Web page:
Monday, September 16, 2013

Proper 19 of Series C (1 Timothy 1:12-17)

“The saying is trustworthy and deserving of full acceptance, that Christ Jesus came into the world to save sinners, of whom I am the foremost.” Grace, mercy, and peace to you from God our Father and from our Lord and our Savior Jesus Christ, Amen. The text for our sermon this morning comes from the Epistle lesson read a few moments ago from the first chapter of Paul’s first letter to Saint Timothy. Dear friends in Christ, imagine that you are in prison. Now this prison is filled with hardened criminals, each one of them, including you, condemned to death. Let me repeat: every prisoner in that building is on death row. But there is one that is worse than others. One of the prisoners is a heinous criminal, who has committed unspeakable acts. Everyone in that prison knows who he is; everyone knows what he has done, and there is no question that of all the many prisoners in that place, he is most deserving of death. You may be condemned to death, but you know that when the warden starts carrying out those sentences, that man will be first in line. Now imagine that the governor sets forth a proclamation that every person in that prison has been set free; he has pardoned everyone. The rumor of this pardon has come into the prison: will you believe it? It seems too good to be true. And so all eyes turn to the high security cell, where that worst of criminals is kept. If he is set free, then you can know with confidence that the governor’s proclamation is true; if you watch him leave a free man, you will rejoice that you are now free, too.

That worst of prisoners has a name: Paul. His crimes? Persecution and blasphemy of God Himself, the governor who proclaimed pardon. This governor came in the flesh to win pardon and Paul refused to recognize Him. He knew of Jesus, and he rejected Him. Jesus asked His disciples, “Who do you say that I AM?” The whole world is confronted with this question, you, me, and even Paul, and he gave this answer: “You are a false teacher.” And so Paul persecuted the Church; he raged in violence against those who with Peter gave the right answer: “You are the Christ, the Son of the living God.” He threw Jesus’ followers in prison, he made their lives miserable. He sought them out and disrupted their gatherings. He even supervised the stoning of Stephen, holding the murderer’s cloaks. It wasn’t enough for him to simply say, “You’re wrong,” he had to persecute them, he set himself to stamp out this heresy once and for all, to eliminate the Church just as the Sanhedrin had eliminated Jesus.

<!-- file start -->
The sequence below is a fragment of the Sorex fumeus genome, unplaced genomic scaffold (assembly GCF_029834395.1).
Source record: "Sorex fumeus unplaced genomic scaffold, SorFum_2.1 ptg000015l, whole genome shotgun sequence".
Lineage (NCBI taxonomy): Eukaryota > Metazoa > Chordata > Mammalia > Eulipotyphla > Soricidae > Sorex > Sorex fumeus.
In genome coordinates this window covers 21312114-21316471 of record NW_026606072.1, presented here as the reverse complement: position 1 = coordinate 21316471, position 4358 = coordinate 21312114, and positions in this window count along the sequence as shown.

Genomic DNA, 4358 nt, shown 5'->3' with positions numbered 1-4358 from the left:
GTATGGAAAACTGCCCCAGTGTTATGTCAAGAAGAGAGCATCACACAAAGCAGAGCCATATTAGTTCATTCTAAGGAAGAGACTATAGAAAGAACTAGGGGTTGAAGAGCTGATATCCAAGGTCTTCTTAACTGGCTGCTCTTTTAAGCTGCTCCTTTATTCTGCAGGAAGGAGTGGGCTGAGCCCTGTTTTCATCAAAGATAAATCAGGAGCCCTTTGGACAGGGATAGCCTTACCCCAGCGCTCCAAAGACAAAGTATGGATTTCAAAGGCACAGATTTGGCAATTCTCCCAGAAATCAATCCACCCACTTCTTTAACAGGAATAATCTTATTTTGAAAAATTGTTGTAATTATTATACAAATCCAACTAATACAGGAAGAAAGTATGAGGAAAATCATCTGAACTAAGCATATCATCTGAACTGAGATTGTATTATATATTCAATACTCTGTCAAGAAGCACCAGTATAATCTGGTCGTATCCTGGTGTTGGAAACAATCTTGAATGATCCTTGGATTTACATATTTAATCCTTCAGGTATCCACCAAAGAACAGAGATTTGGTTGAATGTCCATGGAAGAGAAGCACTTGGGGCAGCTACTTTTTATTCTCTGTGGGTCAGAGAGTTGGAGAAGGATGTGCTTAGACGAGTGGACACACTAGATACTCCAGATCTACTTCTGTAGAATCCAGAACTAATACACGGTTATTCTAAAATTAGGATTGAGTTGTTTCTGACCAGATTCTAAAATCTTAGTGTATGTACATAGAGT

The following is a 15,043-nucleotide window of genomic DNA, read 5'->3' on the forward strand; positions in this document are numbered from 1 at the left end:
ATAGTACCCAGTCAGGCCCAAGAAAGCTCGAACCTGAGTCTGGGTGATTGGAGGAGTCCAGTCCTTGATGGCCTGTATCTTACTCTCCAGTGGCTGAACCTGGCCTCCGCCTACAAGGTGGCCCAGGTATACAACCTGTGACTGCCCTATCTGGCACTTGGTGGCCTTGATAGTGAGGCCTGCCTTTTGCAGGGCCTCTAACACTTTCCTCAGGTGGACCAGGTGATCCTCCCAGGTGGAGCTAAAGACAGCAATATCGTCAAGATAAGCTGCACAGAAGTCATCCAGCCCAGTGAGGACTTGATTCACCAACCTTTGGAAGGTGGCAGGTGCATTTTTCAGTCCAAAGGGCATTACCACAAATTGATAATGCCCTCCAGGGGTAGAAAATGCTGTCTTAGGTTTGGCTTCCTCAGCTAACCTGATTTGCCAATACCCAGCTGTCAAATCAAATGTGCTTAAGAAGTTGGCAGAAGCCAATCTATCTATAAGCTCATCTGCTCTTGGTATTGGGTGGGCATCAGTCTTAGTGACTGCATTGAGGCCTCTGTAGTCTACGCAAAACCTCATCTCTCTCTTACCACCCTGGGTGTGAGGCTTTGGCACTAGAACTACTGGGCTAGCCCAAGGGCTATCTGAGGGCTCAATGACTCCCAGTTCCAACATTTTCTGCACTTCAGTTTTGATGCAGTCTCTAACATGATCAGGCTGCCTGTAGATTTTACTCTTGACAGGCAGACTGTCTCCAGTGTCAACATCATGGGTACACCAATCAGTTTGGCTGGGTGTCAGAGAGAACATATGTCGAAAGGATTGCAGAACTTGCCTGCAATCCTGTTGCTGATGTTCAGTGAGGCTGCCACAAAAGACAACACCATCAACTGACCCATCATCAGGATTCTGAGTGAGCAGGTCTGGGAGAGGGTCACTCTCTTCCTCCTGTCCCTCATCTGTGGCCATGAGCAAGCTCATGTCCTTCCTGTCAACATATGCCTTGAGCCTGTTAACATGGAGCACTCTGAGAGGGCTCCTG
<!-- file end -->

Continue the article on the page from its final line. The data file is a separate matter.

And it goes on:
Throughout His life, this Jesus made many powerful declarations of His identity, saying, “I AM the light of the world, I AM the bread of life, I AM the Good Shepherd.” Now in prison, Paul has an ‘I am’ statement of his own: “I am the foremost.” The foremost what? The foremost sinner. Paul had all the human righteousness a man could have, he followed the Law to the letter, he was a Pharisee of Pharisees. His righteous life was undeniable, an example to follow. But his righteous life couldn’t save him from prison, for he rejected Jesus, the very Son of God, he even persecuted His Church, he gave the wrong answer to Christ’s vital question, “Who do you say that I AM?” And for that he is condemned, for that he says of himself, “I am the foremost.”

If there is anyone in that prison who doesn’t deserve pardon, it’s Paul. He is lost, estranged from his Creator. But before we look down on our fellow prisoner, a little self-examination is in order. Paul may call himself the foremost sinner, he may be in the high-security cell, but remember, you are under the same condemnation as him. You, too, are under the sentence of death. Paul at least obeyed the Law to the letter, he was careful to follow all that the Lord set forth. How are you doing with that? Take a trip through the Ten Commandments and examine your life, as you should do each and every day. And don’t just look at the outward meaning; go with Jesus to the heart of the commandments. Haven’t killed anyone lately? How about hatred? Haven’t slept with someone who isn’t your spouse? What about lust? Have you hurt your neighbor’s reputation; do you gladly hear God’s Word? Or the big one: what kind of gods have you made for yourself? Why are you in the prison in the first place? You have been condemned to death because you have violated God’s Law in every way. You were conceived with the sin of your parents, and you have added to your bill ever since. Sinning isn’t a competition, God doesn’t grade on a curve; you aren’t better off because someone else seems worse than you.

You can only draw one conclusion: maybe Paul was a bit hasty in calling himself the foremost sinner. It seems like we may have a claim to that title. I am the foremost sinner, and so are you. We confessed it once again this morning as we began this service. If sinning is a competition, then it’s a strange one, because we’re all in first place; we all deserve the prize of everlasting death. Each one of us is the sheep that went astray, the coin that was lost; not one of us is righteous, no not one.